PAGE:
It’s clear that if I'm to fulfil my ambition of sampling a flavour of competitive road cycling then I will need to enrol in an event. It’s also clear that I’m in no position to enter something very serious, and the most obvious avenue open to me is a charity ride, like the London to Brighton: it is 54 miles long and that feels about right. In fact, there are sportives being held all over country for much of the time, and they’re normally very accommodating, with ‘standard’ and ‘epic’ distances to suit. Which would best cater to my needs is moot: I have both a relative and a friend in mind who I hope to persuade to cycle with me, and I know they appreciate the London to Brighton, having both ridden it twice. They may well be up for a sportive at some point in time, but I wouldn't know how to go about choosing one. I’d like to get other people on board too, and the London to Brighton will incentivise in way the ‘Sussex Surrey Scramble’ cannot. One other person has indicated that he might like to partake, and I also reckon the guy who lives below me wouldn't mind giving it a go.
All this can wait, but when the time comes to get this thing off the ground I’ll be the one doing the bulk of the work: event registration, booking hotels, arranging that people meet beforehand. It’s my project and my idea and therefore my responsibility. As Directeur Sportif I’ll be the one who names the team and describes its culture. I look forward to that.
I suppose my brush with Gumtree had been somewhat successful, for it had revealed to me that there were vintage bikes aplenty to be had (if no apparent bargains), and also – and more importantly – that there were small, independently owned businesses selling working models for reasonable prices. So I continued to purge Gumtree for road bicycles and would visit De Vlo’s website on a daily basis to see if they’d finished off the works-in-progress that they’d assured me were on the way. De Vlo’s website led to me their Facebook page, which in turn led me to a company called the Vintage Bike Cave, based in Highgate, north London. I’d already spotted the Vintage Bike Cave selling their wares on Gumtree but had been put off by the graphics employed on their website and the plethora of vintage spares they had on sale. One might have a degree of empathy with my feeling towards the former, but why should the latter hold any leeway when it came to buying a used bicycle? I suppose the recent explosion of interest in cycling – and its vintage component in particular – has made me wary of some of the newer businesses currently ploughing this rather specific furrow. I don’t know enough about bicycles to say either way, but is that Campagnolo group-set really worth that much? And is it reasonable to expect someone to pay a couple of hundred quid for a steel bicycle frame that looks like it was chanced upon in a skip? Having said that, the Vintage Bike Cave had a couple of bikes I liked the look of, not as immediately arresting as the beautifully photographed Diamant from De Vlo London, but priced along similar lines and of corresponding age. Further, they seemed to be an altogether beefier operation, and as such it occurred to me that they might be able to do me a deal on my Raleigh Record Ace – some sort of part-exchange, perhaps?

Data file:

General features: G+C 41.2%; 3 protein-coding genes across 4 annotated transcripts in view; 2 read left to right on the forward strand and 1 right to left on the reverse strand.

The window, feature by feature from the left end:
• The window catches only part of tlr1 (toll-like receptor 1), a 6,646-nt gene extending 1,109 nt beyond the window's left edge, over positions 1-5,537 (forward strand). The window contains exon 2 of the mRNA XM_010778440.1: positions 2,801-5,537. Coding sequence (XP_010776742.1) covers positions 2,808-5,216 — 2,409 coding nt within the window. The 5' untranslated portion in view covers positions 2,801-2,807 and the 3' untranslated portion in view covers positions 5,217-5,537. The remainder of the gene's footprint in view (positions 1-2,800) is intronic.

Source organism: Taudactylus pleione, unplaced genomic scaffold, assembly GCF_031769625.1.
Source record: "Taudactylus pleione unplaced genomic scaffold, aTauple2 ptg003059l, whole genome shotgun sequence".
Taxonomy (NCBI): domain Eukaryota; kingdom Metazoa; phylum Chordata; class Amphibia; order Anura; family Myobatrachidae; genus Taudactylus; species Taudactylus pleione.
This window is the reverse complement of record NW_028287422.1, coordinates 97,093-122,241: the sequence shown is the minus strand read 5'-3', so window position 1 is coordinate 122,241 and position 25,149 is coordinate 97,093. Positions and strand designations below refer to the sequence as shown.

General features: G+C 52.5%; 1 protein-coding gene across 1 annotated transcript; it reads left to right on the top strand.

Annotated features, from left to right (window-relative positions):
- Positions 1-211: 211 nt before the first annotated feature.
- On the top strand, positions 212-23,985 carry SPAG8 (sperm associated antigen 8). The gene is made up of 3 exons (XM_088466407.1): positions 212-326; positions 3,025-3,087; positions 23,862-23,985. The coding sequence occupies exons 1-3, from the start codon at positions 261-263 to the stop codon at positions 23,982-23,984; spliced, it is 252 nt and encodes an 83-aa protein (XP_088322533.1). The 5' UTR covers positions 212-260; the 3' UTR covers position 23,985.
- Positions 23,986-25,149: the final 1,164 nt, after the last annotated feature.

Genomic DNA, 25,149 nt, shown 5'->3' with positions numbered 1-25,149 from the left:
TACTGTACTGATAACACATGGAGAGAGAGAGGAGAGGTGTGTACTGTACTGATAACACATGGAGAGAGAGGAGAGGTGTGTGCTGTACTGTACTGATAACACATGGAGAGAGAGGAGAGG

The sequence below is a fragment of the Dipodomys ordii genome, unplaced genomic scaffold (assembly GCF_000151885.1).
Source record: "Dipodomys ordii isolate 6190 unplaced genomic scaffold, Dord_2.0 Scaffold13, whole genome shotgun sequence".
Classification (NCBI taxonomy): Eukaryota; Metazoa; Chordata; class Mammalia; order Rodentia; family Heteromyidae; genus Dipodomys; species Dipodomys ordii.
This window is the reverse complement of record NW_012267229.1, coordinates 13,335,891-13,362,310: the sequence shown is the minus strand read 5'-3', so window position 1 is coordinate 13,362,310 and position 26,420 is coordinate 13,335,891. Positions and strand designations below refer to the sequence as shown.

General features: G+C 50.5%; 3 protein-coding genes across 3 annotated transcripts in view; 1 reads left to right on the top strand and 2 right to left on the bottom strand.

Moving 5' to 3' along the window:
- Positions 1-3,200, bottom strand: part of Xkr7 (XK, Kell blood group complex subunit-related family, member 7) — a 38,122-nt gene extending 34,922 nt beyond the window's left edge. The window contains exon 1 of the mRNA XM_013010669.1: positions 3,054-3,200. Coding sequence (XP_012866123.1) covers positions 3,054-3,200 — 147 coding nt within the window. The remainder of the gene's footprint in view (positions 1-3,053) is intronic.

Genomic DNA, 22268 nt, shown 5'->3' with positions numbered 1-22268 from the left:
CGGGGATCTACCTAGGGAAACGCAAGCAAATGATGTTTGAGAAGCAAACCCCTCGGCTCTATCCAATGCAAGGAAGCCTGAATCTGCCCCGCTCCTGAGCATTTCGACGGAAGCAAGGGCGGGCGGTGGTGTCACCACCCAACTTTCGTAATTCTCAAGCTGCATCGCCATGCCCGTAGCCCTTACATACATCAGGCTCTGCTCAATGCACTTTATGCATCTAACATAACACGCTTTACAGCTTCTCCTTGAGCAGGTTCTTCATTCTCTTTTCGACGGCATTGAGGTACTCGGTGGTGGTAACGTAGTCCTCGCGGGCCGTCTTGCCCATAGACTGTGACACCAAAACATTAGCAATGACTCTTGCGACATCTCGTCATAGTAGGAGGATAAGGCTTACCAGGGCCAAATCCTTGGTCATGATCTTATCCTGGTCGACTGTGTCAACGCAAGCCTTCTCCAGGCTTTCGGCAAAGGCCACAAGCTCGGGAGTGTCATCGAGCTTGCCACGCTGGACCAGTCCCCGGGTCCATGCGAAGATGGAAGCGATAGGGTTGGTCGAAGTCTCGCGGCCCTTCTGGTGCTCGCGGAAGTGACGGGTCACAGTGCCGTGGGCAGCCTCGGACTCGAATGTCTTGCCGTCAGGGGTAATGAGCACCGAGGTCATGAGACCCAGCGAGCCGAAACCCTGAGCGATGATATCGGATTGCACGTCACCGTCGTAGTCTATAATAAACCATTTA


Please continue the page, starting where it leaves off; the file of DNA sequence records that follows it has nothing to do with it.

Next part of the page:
First off, I decided to call in the specifications on the two bikes that appealed to me: a Peugeot Competition with a 531 Reynolds frame – possibly a PKN-10 dating back to the late 1970s – and a chrome Carlos 10-speed racer of indeterminate origin. They both had 700c sized wheels, which was now a prerequisite of mine, and were valued at £345 and £295 respectively. I liked the look of both.
The specs had them sized about the same as my Raleigh, but with the marginally smaller 700c wheels bringing them in at slightly under. Their wheelbases were a little shorter, too (we’re talking about a difference of 3 or 4 centimetres here). Next I enquired as to what sort of discount the Vintage Bike Cave might be able to offer me in return for my Raleigh. Not much, was the answer – or that which fell way short of my own valuation. They asked me what I was looking for, I told them about £170, and they said – based on the photographs I had emailed them – that the most they could give me in part-exchange was a discount of £100. This was not to say that they disapproved of the value I had placed on my bike, just that they would not be able to make a sufficient margin based on the amount I was asking for. They advised that I try and sell it myself, so I did.
The prospect of selling the Raleigh on Gumtree was not one that I looked forward to. It was the logistical element that bothered me – having to meet with people and maybe haggle a bit over the price – but I decided to proceed. Here is what I wrote for my advert:
Raleigh Record Ace: size 22½"/57 cm - with 531 Reynolds double-butted lugged frame and forks, Campagnolo gear-set and Weinmann Brakes, dating back to approximately 1984. All parts are original except for the Schwalbe Marathon tyres fitted 2 months ago.
There are the surface abrasions that one might expect (nothing terminal - just a bit scruffy) but it rides fast and well. Could do with a new saddle and bar-tape.
Would make for a great conversion to fixed-gear/single-speed bike (if you did want to do that then you could sell the Campagnolo gear shifters for about £20 - maybe the same for the derailleurs; they are in excellent condition).